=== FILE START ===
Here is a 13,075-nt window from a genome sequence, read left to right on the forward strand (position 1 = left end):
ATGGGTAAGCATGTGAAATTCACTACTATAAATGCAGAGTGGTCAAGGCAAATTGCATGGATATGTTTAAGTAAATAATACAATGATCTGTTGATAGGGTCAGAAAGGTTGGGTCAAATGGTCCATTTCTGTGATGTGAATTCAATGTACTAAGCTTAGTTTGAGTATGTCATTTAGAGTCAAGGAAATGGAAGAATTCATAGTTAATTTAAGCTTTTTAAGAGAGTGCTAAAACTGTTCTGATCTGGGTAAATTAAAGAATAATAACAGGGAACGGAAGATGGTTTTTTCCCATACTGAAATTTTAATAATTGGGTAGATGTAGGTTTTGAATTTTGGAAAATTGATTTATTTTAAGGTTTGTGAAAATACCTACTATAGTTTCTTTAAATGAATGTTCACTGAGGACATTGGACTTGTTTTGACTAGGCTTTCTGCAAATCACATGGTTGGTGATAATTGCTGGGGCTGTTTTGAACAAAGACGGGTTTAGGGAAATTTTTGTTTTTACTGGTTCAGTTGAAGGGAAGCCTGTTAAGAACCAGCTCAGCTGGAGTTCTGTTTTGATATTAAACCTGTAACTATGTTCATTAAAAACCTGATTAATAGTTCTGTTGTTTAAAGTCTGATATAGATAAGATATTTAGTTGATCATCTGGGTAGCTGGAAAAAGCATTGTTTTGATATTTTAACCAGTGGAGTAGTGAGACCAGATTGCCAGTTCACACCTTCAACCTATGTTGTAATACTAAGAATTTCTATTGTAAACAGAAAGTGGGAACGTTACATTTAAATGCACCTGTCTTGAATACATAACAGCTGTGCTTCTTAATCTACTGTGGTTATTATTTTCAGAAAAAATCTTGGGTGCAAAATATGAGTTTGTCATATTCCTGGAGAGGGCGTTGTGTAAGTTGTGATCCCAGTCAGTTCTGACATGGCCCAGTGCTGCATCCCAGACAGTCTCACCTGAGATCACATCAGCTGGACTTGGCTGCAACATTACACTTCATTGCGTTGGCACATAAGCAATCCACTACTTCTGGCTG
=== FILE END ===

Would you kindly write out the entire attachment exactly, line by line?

Here is a 13,075-nt window from a genome sequence, read left to right on the forward strand (position 1 = left end):
ATGGGTAAGCATGTGAAATTCACTACTATAAATGCAGAGTGGTCAAGGCAAATTGCATGGATATGTTTAAGTAAATAATACAATGATCTGTTGATAGGGTCAGAAAGGTTGGGTCAAATGGTCCATTTCTGTGATGTGAATTCAATGTACTAAGCTTAGTTTGAGTATGTCATTTAGAGTCAAGGAAATGGAAGAATTCATAGTTAATTTAAGCTTTTTAAGAGAGTGCTAAAACTGTTCTGATCTGGGTAAATTAAAGAATAATAACAGGGAACGGAAGATGGTTTTTTCCCATACTGAAATTTTAATAATTGGGTAGATGTAGGTTTTGAATTTTGGAAAATTGATTTATTTTAAGGTTTGTGAAAATACCTACTATAGTTTCTTTAAATGAATGTTCACTGAGGACATTGGACTTGTTTTGACTAGGCTTTCTGCAAATCACATGGTTGGTGATAATTGCTGGGGCTGTTTTGAACAAAGACGGGTTTAGGGAAATTTTTGTTTTTACTGGTTCAGTTGAAGGGAAGCCTGTTAAGAACCAGCTCAGCTGGAGTTCTGTTTTGATATTAAACCTGTAACTATGTTCATTAAAAACCTGATTAATAGTTCTGTTGTTTAAAGTCTGATATAGATAAGATATTTAGTTGATCATCTGGGTAGCTGGAAAAAGCATTGTTTTGATATTTTAACCAGTGGAGTAGTGAGACCAGATTGCCAGTTCACACCTTCAACCTATGTTGTAATACTAAGAATTTCTATTGTAAACAGAAAGTGGGAACGTTACATTTAAATGCACCTGTCTTGAATACATAACAGCTGTGCTTCTTAATCTACTGTGGTTATTATTTTCAGAAAAAATCTTGGGTGCAAAATATGAGTTTGTCATATTCCTGGAGAGGGCGTTGTGTAAGTTGTGATCCCAGTCAGTTCTGACATGGCCCAGTGCTGCATCCCAGACAGTCTCACCTGAGATCACATCAGCTGGACTTGGCTGCAACATTACACTTCATTGCGTTGGCACATAAGCAATCCACTACTTCTGGCTG